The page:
For an upside of Sino-Japanese rivalry, look to developing Africa
Kai Xue says through investment and aid, both governments seek to win support and build goodwill
Japanese Prime Minister Shinzo Abe recently passed through Africa on a multi-country tour, an opportunity for Japan to propose its economic development package to Africa. Given the US$200-billion-a-year trade between China and Africa, comparisons were natural, but they were made even livelier by the competitive words of the Japanese delegation.
Abe's spokesman pitched Japan as offering a people-to-people approach featuring transfers of technical skills, against the Chinese engagement, which was about venal leaders living in "beautiful houses" built by Chinese aid.
Chinese foreign minister Wang Yi had days earlier remarked during his own African tour that Japan was driven by self-serving interests in lobbying African support for a permanent seat on the UN Security Council.
The acrimony created by the two state tours, amid a low point in Sino-Japanese relations, obscured just how complementary China and Japan are in uniting economic development in Africa.
Chinese and Japanese operating plans are similar both in aims and execution. A main feature of Japanese aid is providing concessionary loans to build infrastructure like bridges. The Japanese delegation also emphasised training programmes for doctors and teachers.
This is similar to Chinese aid and government-sponsored investment. China also builds public infrastructure like bridges, stadiums and government offices, as well as beautiful presidential residences as gifts or funded by low-cost loans, mainly from the Export-Import Bank of China or China Development Bank. Rounding this out are scholarships and training, with an estimated 12,000 African students in China on government scholarships, a much greater number than offered by traditional donors.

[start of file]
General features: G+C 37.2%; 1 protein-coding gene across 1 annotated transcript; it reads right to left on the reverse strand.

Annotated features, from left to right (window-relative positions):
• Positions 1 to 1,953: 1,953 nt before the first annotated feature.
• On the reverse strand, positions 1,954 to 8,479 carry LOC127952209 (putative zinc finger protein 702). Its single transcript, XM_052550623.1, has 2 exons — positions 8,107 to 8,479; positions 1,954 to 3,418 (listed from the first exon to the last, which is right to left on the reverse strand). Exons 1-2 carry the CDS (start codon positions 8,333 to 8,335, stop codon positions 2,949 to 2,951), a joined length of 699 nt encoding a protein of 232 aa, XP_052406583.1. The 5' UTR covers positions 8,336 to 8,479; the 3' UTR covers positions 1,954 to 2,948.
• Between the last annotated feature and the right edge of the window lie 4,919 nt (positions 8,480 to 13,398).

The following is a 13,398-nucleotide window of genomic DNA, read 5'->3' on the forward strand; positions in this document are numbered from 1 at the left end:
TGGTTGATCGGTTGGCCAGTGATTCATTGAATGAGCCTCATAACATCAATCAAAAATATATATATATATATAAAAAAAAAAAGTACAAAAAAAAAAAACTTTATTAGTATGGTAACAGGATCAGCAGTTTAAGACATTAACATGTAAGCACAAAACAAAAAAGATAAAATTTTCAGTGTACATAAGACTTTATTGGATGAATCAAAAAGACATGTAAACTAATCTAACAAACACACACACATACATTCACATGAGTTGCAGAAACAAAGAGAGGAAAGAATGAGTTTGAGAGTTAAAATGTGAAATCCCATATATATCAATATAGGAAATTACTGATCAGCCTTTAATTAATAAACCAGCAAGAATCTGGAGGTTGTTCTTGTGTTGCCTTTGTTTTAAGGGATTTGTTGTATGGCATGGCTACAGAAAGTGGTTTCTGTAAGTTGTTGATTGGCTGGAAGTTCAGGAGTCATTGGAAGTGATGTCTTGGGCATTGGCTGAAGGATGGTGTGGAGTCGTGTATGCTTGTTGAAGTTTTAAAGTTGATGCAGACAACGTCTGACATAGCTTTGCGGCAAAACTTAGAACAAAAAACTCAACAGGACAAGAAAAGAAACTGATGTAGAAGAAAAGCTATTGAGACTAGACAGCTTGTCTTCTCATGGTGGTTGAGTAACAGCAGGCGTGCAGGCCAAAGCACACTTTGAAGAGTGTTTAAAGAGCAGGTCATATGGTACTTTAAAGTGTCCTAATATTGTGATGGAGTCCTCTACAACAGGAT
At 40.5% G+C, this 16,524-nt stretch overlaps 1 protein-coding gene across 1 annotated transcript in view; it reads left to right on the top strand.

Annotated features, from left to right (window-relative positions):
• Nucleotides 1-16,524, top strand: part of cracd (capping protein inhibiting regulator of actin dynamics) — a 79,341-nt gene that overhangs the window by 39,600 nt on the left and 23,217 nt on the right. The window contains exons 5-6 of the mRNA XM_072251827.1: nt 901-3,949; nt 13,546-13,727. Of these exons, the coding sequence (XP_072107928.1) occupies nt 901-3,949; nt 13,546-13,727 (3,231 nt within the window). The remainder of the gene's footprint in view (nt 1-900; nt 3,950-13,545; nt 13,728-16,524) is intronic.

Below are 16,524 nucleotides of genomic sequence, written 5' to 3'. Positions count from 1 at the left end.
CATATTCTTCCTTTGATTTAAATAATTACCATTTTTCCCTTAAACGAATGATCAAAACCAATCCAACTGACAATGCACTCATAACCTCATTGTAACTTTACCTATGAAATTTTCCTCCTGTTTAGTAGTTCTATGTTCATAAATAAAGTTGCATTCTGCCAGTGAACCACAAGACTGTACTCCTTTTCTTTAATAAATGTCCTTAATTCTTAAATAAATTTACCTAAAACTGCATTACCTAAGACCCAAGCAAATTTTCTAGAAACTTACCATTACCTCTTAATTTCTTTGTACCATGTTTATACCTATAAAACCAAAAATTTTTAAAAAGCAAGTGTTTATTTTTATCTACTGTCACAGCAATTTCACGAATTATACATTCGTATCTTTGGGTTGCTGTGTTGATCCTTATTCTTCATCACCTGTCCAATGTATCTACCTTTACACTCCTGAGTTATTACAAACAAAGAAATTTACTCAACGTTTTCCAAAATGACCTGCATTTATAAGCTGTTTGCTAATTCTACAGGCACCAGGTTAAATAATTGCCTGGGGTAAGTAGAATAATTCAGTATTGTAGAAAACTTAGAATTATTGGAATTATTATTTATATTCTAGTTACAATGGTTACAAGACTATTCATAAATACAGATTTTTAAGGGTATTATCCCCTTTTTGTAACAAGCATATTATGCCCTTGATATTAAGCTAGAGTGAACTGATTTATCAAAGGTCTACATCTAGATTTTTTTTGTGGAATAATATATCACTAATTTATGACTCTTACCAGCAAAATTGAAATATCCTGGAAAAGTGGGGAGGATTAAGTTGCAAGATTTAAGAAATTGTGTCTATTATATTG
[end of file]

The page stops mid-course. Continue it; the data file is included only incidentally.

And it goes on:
Added to this, the commercial and political motivation behind the Chinese and Japanese programmes runs parallel: both want to win support for political causes, and both strategies seek to build goodwill for mineral and energy investments.
Given such similarities, criticism of the other's plan is akin to condemning one's own programmes.
Even more remarkable is how well the two parties' projects complement each other, owing to both nations' focus on physical infrastructure that fits well into African governments' development plans. Over the past decade, there has been a road-building spree across the continent, supported by a tidal wave of Chinese contractors and financing from Chinese banks and Japanese foreign aid, among other sources.
And piece by piece, a project envisioned 125 years ago is nearing fruition. New roads have been built, and those in bad condition repaired, across Sudan, Ethiopia, Kenya and Tanzania. When the final two projects are complete - one in the far north of Kenya, the other in central Tanzania - the pan-African highway will be a reality.
This continuous paved road stretching from Cape Town to Cairo was first envisioned by the British empire. It has long been a work in progress. Indeed, an issue of from 100 years ago reported that "today the Cape-to-Cairo road is nearly half built, and its [completion] is merely a matter of time". But the end of British colonial rule meant that the gaps would not be filled in before this era of implementation by African governments.
The Kenyan project is being funded mainly by the African Development Bank with contributions from the Export-Import Bank of China, and carried out mostly by Chinese contractors. The Tanzanian project is being funded by the African Development Bank and the Japan International Co-operation Agency. With an added layer of co-operation, Chinese firms have been contracted to undertake this Japanese project.
It is an interesting twist to see the last pieces of this pan-African dream being put in place by Chinese contractors, financed in part by China and, in unintended synergy, in part by Japan.
As uneasy as geopolitical rivalry is, the results here are nothing like a cold-war proxy conflict. It has instead produced healthy competition and the result is a more robust marketplace.
China's engagement has also spurred others, like the US and European Union, to give Africa renewed attention. That sense of needing to catch up has led to more funding for African development.
While individual programmes may be launched by donors to further their own diplomatic self-interest, the overall thrust of these efforts is a convergence of new economic links. By not favouring any one source, Africa can make use of every opportunity to fit a specific purpose.
In keeping with that spirit, African overlanders should head for the nearest Toyota Land Cruiser dealership after Chinese contractors have handed over their projects.